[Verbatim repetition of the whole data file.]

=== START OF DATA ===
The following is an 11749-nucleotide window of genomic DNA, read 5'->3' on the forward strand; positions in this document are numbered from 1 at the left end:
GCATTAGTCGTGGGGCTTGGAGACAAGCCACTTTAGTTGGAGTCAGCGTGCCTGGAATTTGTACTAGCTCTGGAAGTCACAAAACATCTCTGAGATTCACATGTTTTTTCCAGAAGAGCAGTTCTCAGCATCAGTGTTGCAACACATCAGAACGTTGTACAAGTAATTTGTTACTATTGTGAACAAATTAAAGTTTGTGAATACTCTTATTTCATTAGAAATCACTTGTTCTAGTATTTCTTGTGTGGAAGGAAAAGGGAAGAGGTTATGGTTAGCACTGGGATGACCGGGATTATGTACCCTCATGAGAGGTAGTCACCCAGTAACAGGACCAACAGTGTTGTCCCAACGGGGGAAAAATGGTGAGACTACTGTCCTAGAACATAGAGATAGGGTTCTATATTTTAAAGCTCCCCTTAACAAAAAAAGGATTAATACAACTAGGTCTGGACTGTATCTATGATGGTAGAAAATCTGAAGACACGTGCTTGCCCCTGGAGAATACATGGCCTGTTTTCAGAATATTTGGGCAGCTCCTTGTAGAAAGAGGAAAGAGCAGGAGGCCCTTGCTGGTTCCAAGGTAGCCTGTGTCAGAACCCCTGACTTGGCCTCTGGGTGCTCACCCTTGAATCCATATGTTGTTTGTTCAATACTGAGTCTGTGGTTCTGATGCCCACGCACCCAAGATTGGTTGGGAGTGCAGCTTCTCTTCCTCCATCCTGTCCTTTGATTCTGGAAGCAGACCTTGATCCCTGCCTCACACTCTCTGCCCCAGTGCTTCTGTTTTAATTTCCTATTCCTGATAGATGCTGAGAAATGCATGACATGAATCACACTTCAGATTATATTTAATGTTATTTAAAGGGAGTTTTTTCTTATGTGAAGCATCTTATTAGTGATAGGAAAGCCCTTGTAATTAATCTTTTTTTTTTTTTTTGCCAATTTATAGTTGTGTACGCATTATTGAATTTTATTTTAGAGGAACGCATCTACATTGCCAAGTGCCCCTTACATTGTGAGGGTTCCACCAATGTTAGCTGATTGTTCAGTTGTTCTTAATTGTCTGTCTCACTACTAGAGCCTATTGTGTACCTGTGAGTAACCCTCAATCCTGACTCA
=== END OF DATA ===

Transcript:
The following is an 11749-nucleotide window of genomic DNA, read 5'->3' on the forward strand; positions in this document are numbered from 1 at the left end:
GCATTAGTCGTGGGGCTTGGAGACAAGCCACTTTAGTTGGAGTCAGCGTGCCTGGAATTTGTACTAGCTCTGGAAGTCACAAAACATCTCTGAGATTCACATGTTTTTTCCAGAAGAGCAGTTCTCAGCATCAGTGTTGCAACACATCAGAACGTTGTACAAGTAATTTGTTACTATTGTGAACAAATTAAAGTTTGTGAATACTCTTATTTCATTAGAAATCACTTGTTCTAGTATTTCTTGTGTGGAAGGAAAAGGGAAGAGGTTATGGTTAGCACTGGGATGACCGGGATTATGTACCCTCATGAGAGGTAGTCACCCAGTAACAGGACCAACAGTGTTGTCCCAACGGGGGAAAAATGGTGAGACTACTGTCCTAGAACATAGAGATAGGGTTCTATATTTTAAAGCTCCCCTTAACAAAAAAAGGATTAATACAACTAGGTCTGGACTGTATCTATGATGGTAGAAAATCTGAAGACACGTGCTTGCCCCTGGAGAATACATGGCCTGTTTTCAGAATATTTGGGCAGCTCCTTGTAGAAAGAGGAAAGAGCAGGAGGCCCTTGCTGGTTCCAAGGTAGCCTGTGTCAGAACCCCTGACTTGGCCTCTGGGTGCTCACCCTTGAATCCATATGTTGTTTGTTCAATACTGAGTCTGTGGTTCTGATGCCCACGCACCCAAGATTGGTTGGGAGTGCAGCTTCTCTTCCTCCATCCTGTCCTTTGATTCTGGAAGCAGACCTTGATCCCTGCCTCACACTCTCTGCCCCAGTGCTTCTGTTTTAATTTCCTATTCCTGATAGATGCTGAGAAATGCATGACATGAATCACACTTCAGATTATATTTAATGTTATTTAAAGGGAGTTTTTTCTTATGTGAAGCATCTTATTAGTGATAGGAAAGCCCTTGTAATTAATCTTTTTTTTTTTTTTTGCCAATTTATAGTTGTGTACGCATTATTGAATTTTATTTTAGAGGAACGCATCTACATTGCCAAGTGCCCCTTACATTGTGAGGGTTCCACCAATGTTAGCTGATTGTTCAGTTGTTCTTAATTGTCTGTCTCACTACTAGAGCCTATTGTGTACCTGTGAGTAACCCTCAATCCTGACTCA